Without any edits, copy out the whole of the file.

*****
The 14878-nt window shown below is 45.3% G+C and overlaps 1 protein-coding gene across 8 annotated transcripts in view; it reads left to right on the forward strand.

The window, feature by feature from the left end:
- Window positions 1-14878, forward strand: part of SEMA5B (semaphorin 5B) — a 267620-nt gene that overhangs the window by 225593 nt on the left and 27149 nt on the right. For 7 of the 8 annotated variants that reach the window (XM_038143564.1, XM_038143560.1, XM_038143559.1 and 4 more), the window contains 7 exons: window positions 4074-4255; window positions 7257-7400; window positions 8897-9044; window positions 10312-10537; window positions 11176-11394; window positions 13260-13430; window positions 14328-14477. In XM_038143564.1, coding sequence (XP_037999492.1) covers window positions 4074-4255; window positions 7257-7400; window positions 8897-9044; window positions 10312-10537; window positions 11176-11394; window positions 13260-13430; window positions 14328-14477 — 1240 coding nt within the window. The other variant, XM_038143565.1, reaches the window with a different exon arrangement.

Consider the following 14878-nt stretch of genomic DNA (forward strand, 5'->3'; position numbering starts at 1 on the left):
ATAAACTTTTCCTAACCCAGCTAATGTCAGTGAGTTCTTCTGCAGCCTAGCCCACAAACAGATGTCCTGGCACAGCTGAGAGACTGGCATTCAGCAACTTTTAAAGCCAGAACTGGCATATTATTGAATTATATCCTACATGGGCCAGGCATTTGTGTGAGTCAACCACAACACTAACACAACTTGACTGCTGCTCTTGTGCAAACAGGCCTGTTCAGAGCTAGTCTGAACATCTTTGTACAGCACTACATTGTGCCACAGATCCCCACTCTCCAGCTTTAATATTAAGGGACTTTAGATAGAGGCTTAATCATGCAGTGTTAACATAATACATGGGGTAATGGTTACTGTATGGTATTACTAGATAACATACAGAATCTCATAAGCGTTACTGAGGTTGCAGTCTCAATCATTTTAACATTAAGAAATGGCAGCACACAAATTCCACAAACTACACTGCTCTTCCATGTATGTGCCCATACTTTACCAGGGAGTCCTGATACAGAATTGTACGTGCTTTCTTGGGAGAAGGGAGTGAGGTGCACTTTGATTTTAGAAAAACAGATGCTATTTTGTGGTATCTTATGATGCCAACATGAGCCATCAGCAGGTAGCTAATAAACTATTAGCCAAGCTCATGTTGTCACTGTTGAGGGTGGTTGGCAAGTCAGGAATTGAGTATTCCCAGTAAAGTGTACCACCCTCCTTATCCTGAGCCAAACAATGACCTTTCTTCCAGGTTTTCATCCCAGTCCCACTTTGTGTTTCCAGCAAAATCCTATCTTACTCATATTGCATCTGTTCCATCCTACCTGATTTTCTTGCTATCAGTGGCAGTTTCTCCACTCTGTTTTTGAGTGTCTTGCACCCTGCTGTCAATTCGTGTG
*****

The 14878-nt window shown below is 45.3% G+C and overlaps 1 protein-coding gene across 8 annotated transcripts in view; it reads left to right on the forward strand.

The window, feature by feature from the left end:
- Window positions 1-14878, forward strand: part of SEMA5B (semaphorin 5B) — a 267620-nt gene that overhangs the window by 225593 nt on the left and 27149 nt on the right. For 7 of the 8 annotated variants that reach the window (XM_038143564.1, XM_038143560.1, XM_038143559.1 and 4 more), the window contains 7 exons: window positions 4074-4255; window positions 7257-7400; window positions 8897-9044; window positions 10312-10537; window positions 11176-11394; window positions 13260-13430; window positions 14328-14477. In XM_038143564.1, coding sequence (XP_037999492.1) covers window positions 4074-4255; window positions 7257-7400; window positions 8897-9044; window positions 10312-10537; window positions 11176-11394; window positions 13260-13430; window positions 14328-14477 — 1240 coding nt within the window. The other variant, XM_038143565.1, reaches the window with a different exon arrangement.

Consider the following 14878-nt stretch of genomic DNA (forward strand, 5'->3'; position numbering starts at 1 on the left):
ATAAACTTTTCCTAACCCAGCTAATGTCAGTGAGTTCTTCTGCAGCCTAGCCCACAAACAGATGTCCTGGCACAGCTGAGAGACTGGCATTCAGCAACTTTTAAAGCCAGAACTGGCATATTATTGAATTATATCCTACATGGGCCAGGCATTTGTGTGAGTCAACCACAACACTAACACAACTTGACTGCTGCTCTTGTGCAAACAGGCCTGTTCAGAGCTAGTCTGAACATCTTTGTACAGCACTACATTGTGCCACAGATCCCCACTCTCCAGCTTTAATATTAAGGGACTTTAGATAGAGGCTTAATCATGCAGTGTTAACATAATACATGGGGTAATGGTTACTGTATGGTATTACTAGATAACATACAGAATCTCATAAGCGTTACTGAGGTTGCAGTCTCAATCATTTTAACATTAAGAAATGGCAGCACACAAATTCCACAAACTACACTGCTCTTCCATGTATGTGCCCATACTTTACCAGGGAGTCCTGATACAGAATTGTACGTGCTTTCTTGGGAGAAGGGAGTGAGGTGCACTTTGATTTTAGAAAAACAGATGCTATTTTGTGGTATCTTATGATGCCAACATGAGCCATCAGCAGGTAGCTAATAAACTATTAGCCAAGCTCATGTTGTCACTGTTGAGGGTGGTTGGCAAGTCAGGAATTGAGTATTCCCAGTAAAGTGTACCACCCTCCTTATCCTGAGCCAAACAATGACCTTTCTTCCAGGTTTTCATCCCAGTCCCACTTTGTGTTTCCAGCAAAATCCTATCTTACTCATATTGCATCTGTTCCATCCTACCTGATTTTCTTGCTATCAGTGGCAGTTTCTCCACTCTGTTTTTGAGTGTCTTGCACCCTGCTGTCAATTCGTGTG